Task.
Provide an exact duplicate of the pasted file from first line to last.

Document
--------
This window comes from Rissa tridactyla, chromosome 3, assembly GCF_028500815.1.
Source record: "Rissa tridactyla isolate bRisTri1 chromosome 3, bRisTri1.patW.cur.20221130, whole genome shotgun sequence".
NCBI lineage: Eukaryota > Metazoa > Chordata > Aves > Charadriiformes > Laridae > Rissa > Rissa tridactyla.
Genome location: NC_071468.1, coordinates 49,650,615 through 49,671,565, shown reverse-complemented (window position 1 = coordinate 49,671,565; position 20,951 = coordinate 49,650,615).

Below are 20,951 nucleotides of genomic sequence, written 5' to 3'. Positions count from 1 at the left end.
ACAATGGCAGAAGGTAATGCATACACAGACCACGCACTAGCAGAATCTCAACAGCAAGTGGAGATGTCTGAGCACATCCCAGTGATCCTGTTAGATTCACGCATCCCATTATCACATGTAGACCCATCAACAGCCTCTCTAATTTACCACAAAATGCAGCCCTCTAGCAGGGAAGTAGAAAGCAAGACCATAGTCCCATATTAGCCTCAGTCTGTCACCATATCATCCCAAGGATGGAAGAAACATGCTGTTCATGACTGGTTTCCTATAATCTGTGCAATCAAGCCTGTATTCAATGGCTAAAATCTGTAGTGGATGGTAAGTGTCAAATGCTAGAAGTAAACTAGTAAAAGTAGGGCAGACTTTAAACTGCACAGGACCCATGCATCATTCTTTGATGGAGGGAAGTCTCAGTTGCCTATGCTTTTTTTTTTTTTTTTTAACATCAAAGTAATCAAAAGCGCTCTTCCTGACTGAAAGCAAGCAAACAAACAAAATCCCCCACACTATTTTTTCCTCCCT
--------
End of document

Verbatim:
This window comes from Rissa tridactyla, chromosome 3, assembly GCF_028500815.1.
Source record: "Rissa tridactyla isolate bRisTri1 chromosome 3, bRisTri1.patW.cur.20221130, whole genome shotgun sequence".
NCBI lineage: Eukaryota > Metazoa > Chordata > Aves > Charadriiformes > Laridae > Rissa > Rissa tridactyla.
Genome location: NC_071468.1, coordinates 49,650,615 through 49,671,565, shown reverse-complemented (window position 1 = coordinate 49,671,565; position 20,951 = coordinate 49,650,615).

Below are 20,951 nucleotides of genomic sequence, written 5' to 3'. Positions count from 1 at the left end.
ACAATGGCAGAAGGTAATGCATACACAGACCACGCACTAGCAGAATCTCAACAGCAAGTGGAGATGTCTGAGCACATCCCAGTGATCCTGTTAGATTCACGCATCCCATTATCACATGTAGACCCATCAACAGCCTCTCTAATTTACCACAAAATGCAGCCCTCTAGCAGGGAAGTAGAAAGCAAGACCATAGTCCCATATTAGCCTCAGTCTGTCACCATATCATCCCAAGGATGGAAGAAACATGCTGTTCATGACTGGTTTCCTATAATCTGTGCAATCAAGCCTGTATTCAATGGCTAAAATCTGTAGTGGATGGTAAGTGTCAAATGCTAGAAGTAAACTAGTAAAAGTAGGGCAGACTTTAAACTGCACAGGACCCATGCATCATTCTTTGATGGAGGGAAGTCTCAGTTGCCTATGCTTTTTTTTTTTTTTTTTAACATCAAAGTAATCAAAAGCGCTCTTCCTGACTGAAAGCAAGCAAACAAACAAAATCCCCCACACTATTTTTTCCTCCCT